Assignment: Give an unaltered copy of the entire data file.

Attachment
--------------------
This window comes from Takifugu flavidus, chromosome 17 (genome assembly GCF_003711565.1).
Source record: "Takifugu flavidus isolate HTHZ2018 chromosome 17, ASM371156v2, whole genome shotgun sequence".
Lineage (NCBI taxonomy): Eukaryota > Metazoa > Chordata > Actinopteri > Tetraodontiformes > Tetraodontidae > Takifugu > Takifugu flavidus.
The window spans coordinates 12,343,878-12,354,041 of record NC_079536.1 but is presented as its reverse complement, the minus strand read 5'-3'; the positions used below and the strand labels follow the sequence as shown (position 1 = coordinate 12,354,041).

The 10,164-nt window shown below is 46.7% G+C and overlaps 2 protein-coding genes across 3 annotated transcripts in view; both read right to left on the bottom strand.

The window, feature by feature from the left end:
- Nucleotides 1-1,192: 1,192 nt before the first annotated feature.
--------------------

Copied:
This window comes from Takifugu flavidus, chromosome 17 (genome assembly GCF_003711565.1).
Source record: "Takifugu flavidus isolate HTHZ2018 chromosome 17, ASM371156v2, whole genome shotgun sequence".
Lineage (NCBI taxonomy): Eukaryota > Metazoa > Chordata > Actinopteri > Tetraodontiformes > Tetraodontidae > Takifugu > Takifugu flavidus.
The window spans coordinates 12,343,878-12,354,041 of record NC_079536.1 but is presented as its reverse complement, the minus strand read 5'-3'; the positions used below and the strand labels follow the sequence as shown (position 1 = coordinate 12,354,041).

The 10,164-nt window shown below is 46.7% G+C and overlaps 2 protein-coding genes across 3 annotated transcripts in view; both read right to left on the bottom strand.

The window, feature by feature from the left end:
- Nucleotides 1-1,192: 1,192 nt before the first annotated feature.